Exxon Mobil Corp reported a fourth-quarter profit on Monday that topped Wall Street expectations as natural gas projects boosted results at the largest U.S. oil company's exploration arm.

Still, Exxon's net income fell 23 percent as weak demand for fuel in the global economic slowdown caused a loss in its refining business.

Exxon's shares rose 3 percent, outperforming a 2.2 percent gain in the Chicago Board Options Exchange index of oil companies <.OIX>.

Oil and gas production increased nearly 2 percent in the quarter to 4.18 million barrels of oil equivalent (BOE) per day -- better than some analysts had expected -- helped by production from Exxon's massive liquefied natural gas (LNG) projects in Qatar.

Natural gas production in Asia Pacific and the Middle East was up 31 percent, Pavel Molchanov, analyst at Raymond James, said. That's where a lot of the growth came from. They had those big liquefaction terminals start up in Qatar in the second half of the year.

Exxon is also investing in natural gas closer to home. The company has said it plans to buy XTO Energy Inc for about $30 billion in stock in a big bet on North America's fast-growing natural gas industry.

While the company declined to provide any details of the planned XTO acquisition on its earnings conference call, it did say the deal is still expected to close in the second quarter.

Underscoring Exxon's interest in developing fields with so-called unconventional gas trapped in substances like rock, the company said it has amassed 5.5 million unconventional gas acres worldwide and is accelerating development of the Marcellus Shale in the eastern United States with a joint-venture partner.


Exxon and other companies that process oil into gasoline, diesel and heating oil have seen refining margins crushed as crude prices climbed more than 30 percent in a quarter where industrial demand was depressed by economic weakness.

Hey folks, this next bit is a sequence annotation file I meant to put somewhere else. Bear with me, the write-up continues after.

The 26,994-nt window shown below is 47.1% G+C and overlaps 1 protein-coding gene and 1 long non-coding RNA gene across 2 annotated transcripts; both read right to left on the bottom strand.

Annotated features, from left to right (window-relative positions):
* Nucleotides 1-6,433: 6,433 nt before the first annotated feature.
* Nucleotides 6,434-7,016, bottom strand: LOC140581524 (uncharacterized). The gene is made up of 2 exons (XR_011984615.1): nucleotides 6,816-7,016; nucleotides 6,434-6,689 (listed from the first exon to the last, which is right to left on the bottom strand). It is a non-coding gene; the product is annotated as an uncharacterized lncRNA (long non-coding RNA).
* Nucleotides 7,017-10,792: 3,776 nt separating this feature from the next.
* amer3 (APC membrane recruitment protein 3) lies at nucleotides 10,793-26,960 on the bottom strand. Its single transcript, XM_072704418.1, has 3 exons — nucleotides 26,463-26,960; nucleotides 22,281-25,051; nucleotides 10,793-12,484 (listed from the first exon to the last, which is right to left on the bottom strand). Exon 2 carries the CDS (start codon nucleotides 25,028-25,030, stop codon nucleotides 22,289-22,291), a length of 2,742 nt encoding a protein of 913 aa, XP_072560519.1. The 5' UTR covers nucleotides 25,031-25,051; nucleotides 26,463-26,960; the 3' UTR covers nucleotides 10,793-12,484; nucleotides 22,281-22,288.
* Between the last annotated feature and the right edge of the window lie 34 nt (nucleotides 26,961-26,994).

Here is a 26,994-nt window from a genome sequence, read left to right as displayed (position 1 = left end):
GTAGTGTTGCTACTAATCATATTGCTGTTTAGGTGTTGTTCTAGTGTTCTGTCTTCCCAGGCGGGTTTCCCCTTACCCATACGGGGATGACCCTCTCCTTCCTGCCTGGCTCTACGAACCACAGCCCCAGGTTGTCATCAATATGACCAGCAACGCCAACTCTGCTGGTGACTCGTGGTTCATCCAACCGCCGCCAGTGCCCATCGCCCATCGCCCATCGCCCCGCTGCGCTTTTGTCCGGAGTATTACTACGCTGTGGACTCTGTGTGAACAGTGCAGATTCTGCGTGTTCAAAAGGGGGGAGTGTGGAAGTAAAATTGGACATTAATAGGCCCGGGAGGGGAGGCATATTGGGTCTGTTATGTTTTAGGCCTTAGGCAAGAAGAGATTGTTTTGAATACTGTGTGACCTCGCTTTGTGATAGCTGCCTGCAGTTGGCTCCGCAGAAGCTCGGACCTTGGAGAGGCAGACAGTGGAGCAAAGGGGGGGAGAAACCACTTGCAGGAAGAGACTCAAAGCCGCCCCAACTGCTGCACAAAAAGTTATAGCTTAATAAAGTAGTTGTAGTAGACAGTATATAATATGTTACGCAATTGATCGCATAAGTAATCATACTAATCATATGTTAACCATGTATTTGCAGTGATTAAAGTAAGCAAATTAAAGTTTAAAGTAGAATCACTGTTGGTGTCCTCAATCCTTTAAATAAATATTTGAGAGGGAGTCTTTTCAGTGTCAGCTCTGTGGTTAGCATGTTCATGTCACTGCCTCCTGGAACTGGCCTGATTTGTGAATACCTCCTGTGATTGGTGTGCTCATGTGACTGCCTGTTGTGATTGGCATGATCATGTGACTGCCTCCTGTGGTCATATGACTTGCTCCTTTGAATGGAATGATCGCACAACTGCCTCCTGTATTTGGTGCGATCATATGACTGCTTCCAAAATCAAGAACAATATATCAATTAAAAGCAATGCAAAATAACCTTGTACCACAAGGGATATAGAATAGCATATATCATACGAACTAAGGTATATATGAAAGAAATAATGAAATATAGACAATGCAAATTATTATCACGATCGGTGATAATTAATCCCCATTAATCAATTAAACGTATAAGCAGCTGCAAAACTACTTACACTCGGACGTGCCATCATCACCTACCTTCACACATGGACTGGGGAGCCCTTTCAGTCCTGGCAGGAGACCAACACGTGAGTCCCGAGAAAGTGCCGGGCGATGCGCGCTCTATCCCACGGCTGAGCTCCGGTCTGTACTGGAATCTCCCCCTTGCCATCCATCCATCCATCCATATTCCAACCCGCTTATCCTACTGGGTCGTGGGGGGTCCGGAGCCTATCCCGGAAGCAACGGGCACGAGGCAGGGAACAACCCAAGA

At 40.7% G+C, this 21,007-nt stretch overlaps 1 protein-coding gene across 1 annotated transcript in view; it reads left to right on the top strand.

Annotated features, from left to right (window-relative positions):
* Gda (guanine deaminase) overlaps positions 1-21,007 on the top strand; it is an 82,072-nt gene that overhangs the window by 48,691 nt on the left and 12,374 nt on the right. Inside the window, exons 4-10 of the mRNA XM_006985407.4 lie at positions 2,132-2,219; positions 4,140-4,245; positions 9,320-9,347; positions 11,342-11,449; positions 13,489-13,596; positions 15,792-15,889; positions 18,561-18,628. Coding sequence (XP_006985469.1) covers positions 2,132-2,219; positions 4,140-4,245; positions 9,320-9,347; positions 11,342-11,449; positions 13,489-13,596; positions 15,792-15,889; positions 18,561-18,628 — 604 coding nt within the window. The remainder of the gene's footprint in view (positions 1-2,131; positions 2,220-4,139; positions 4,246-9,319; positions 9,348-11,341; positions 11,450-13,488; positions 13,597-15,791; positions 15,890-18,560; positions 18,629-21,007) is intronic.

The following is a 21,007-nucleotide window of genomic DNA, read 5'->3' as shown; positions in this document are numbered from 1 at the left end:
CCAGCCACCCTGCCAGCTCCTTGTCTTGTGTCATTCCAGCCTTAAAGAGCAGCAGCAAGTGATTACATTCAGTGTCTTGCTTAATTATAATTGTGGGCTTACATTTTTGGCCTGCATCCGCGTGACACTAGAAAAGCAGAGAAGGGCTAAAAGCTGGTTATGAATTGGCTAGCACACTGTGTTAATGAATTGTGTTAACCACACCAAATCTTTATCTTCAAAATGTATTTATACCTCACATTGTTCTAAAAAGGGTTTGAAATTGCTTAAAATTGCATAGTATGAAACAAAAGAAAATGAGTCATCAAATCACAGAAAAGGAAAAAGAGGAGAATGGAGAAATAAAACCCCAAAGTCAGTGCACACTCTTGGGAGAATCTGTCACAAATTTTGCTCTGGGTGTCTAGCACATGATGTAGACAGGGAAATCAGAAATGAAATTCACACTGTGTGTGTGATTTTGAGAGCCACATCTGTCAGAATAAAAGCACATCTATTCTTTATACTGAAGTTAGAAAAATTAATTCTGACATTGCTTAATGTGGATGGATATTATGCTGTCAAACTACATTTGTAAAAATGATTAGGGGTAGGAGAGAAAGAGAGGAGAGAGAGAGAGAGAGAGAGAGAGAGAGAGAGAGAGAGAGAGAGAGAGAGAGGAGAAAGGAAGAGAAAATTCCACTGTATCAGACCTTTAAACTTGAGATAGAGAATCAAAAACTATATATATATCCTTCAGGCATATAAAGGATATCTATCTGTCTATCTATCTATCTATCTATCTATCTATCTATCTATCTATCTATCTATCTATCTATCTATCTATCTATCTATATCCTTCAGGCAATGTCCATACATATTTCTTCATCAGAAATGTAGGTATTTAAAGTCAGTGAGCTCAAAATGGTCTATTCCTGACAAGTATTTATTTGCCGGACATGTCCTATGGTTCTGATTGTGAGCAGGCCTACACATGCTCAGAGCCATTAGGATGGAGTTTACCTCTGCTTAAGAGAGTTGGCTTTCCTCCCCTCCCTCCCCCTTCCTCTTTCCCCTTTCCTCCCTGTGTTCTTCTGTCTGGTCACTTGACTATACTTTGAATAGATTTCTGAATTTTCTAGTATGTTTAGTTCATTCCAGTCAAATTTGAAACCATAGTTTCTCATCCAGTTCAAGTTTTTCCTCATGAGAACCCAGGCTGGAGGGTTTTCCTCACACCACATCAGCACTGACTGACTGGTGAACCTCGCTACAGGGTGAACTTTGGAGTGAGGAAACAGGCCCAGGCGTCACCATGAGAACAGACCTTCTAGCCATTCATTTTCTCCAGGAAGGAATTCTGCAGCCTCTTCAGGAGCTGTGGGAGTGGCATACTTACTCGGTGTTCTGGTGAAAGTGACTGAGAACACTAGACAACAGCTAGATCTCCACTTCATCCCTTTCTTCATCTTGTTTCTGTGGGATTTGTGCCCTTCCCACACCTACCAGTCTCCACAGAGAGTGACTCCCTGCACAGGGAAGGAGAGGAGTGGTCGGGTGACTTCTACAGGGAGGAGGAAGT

Net income in the quarter was $6.05 billion or $1.27 per share, compared with $7.82 billion, or $1.54 per share in the same period a year earlier.

Wall Street analysts had expected a profit of $1.19 per share, according to Thomson Reuters I/B/E/S.

The two things I like to see drive an earnings beat are better production and better margins, Phil Weiss, oil analyst at Argus Research, said. They certainly got the production.

Exxon's worldwide refining unit had a loss of $189 million, compared with a year-ago profit of $2.41 billion.

Last week, No. 2 U.S. oil company Chevron Corp posted a 37 percent drop in quarterly profit, while top U.S. refiner Valero Energy Corp sank to a quarterly loss and slashed its dividend.

Exxon's chemical earnings were $716 million, up sharply from $155 million in the 2008 fourth quarter. The company's exploration arm earned $5.78 billion, up from $5.63 billion a year ago.

Revenue in the quarter rose 6 percent to $89.84 billion,

Exploration and capital spending totaled $27.1 billion in 2009, up nearly 4 percent from a year ago. The company has said it expects to spend $25 billion to $30 billion each year over the next 5 years.

Exxon shares closed $1.75 higher at $66.18 on the New York Stock Exchange and rose slightly to $66.25 in after hours trading.

BP Plc will report on Tuesday and Royal Dutch Shell Plc will release results on Thursday.

(Additional reporting by Matt Daily in New York; Editing by Dave Zimmerman and Richard Chang)